By Deborah Gage Print this article Print

When insurance broker AGIA had its Web site hijacked, other vulnerabilities in its network became apparent. A marketing executive tried to close the cracks.


Making an End-Run

When Tyson asked Boswell if he would install a new security appliance that would scan AGIA's network for vulnerabilities—and do so right away—Boswell said no; the network wasn't ready to be tested. So Tyson, who already had the appliance picked out, wound up making a corporate end-run around Boswell and appealing—successfully, it turned out—to CEO Wigle.

Cybersecurity is a young field, and much of the technical innovation is coming from first- and second-generation products, says Jon Oltsik, an analyst with Enterprise Strategy Group. Smaller companies may use free open-source tools like Snort and Nessus, but those are notoriously difficult to manage. Nessus, for example, scans networks for flaws the way a hacker would, by shooting bad data packets at them to see if they can be exploited.

Tyson talked with his own Web developer, Jim Mannix, about using Nessus, but did a Web search and found a startup called PredatorWatch instead. PredatorWatch's strength, says Oltsik, is that it has "baked" open source modules into a package suitable for companies whose technology staff has to handle security along with everything else.

The appliance, which runs on a secured version of Linux, finds IP addresses and scans the hardware or software associated with them for Common Vulnerabilities and Exposures (CVEs), a federally funded list of flaws maintained by the Mitre Corp. When it finds flaws—a Web server with an extra open port, for example, like the one that attackers probably used to take control of the hosting company's server—it can flag them. PredatorWatch also integrates with automated patch management software and issues reports classifying vulnerabilities by severity. Each is identified by IP address and can include likely scenarios of attack, suggested remedies, and any impact on a company's regulatory requirements.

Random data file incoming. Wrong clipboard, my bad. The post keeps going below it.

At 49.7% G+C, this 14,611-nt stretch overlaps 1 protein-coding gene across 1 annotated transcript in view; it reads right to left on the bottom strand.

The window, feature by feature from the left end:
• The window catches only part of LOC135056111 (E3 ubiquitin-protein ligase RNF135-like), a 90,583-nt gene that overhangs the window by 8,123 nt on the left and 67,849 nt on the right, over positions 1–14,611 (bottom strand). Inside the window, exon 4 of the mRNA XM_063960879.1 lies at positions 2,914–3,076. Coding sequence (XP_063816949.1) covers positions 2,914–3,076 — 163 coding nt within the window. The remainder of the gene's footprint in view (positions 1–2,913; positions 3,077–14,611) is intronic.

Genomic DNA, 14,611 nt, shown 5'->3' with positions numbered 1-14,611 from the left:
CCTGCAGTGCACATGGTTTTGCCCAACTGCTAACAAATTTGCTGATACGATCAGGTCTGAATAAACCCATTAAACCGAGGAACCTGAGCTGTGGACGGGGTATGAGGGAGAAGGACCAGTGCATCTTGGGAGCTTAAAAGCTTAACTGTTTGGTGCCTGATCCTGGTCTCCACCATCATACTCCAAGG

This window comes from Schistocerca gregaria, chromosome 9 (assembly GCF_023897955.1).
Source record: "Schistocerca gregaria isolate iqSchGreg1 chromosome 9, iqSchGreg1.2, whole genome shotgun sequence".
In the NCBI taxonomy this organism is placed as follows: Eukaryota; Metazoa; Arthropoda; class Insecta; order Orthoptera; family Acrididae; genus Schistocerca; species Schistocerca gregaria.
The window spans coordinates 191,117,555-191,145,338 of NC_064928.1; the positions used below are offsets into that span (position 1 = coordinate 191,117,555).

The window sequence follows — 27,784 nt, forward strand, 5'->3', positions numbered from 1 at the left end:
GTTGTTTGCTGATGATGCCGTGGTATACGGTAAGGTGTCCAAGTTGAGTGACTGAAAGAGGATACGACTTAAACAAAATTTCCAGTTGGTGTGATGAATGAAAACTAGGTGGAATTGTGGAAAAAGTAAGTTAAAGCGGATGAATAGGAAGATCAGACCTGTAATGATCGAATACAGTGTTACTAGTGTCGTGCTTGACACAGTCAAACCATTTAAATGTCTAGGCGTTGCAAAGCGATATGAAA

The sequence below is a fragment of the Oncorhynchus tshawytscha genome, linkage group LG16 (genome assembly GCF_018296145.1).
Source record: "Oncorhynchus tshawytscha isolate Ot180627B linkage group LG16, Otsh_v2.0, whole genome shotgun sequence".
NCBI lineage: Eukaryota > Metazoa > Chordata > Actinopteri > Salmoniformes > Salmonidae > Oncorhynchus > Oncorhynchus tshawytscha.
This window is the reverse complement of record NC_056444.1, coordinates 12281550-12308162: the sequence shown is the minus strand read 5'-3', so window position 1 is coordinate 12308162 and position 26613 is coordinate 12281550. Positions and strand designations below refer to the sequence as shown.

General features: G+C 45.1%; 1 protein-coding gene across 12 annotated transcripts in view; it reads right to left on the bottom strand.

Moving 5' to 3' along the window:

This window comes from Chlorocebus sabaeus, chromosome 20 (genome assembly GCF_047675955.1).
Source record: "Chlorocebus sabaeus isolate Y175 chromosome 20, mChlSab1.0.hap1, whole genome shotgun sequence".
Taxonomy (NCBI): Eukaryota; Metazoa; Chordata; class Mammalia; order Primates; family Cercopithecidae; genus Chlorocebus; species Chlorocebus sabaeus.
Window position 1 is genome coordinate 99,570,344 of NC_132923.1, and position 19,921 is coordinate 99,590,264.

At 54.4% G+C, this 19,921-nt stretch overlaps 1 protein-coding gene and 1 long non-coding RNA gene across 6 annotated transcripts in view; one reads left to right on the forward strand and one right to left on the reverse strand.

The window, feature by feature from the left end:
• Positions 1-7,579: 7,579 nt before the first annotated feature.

Tyson had never heard of PredatorWatch, and when he called he was surprised that CEO Gary Miliefsky himself answered the phone. But PredatorWatch was an IBM business partner with three customer references, and Miliefsky was accustomed to taking calls from distressed executives.

Boswell resisted. He, too, had years of experience with cybersecurity, and wasn't convinced that PredatorWatch had the best approach. He had sent questions to Tyson: Who'd maintain PredatorWatch? How would sensitive reports be kept inside the building? How would AGIA's network handle potential traffic?

At AirTouch Cellular in the 1980s, Boswell supervised engineers who would hack the Sun operating system so they could install their favorite tools. Occasionally the network would crash. Boswell feared PredatorWatch would behave like Nessus, which is also known to crash networks, and he didn't know how much stress AGIA's network could take, particularly with the traffic already generated by the new Cisco phone system.

In retrospect, Boswell also admits he felt his job would be on the line if PredatorWatch discovered vulnerabilities in AGIA's network that should have been caught by his department.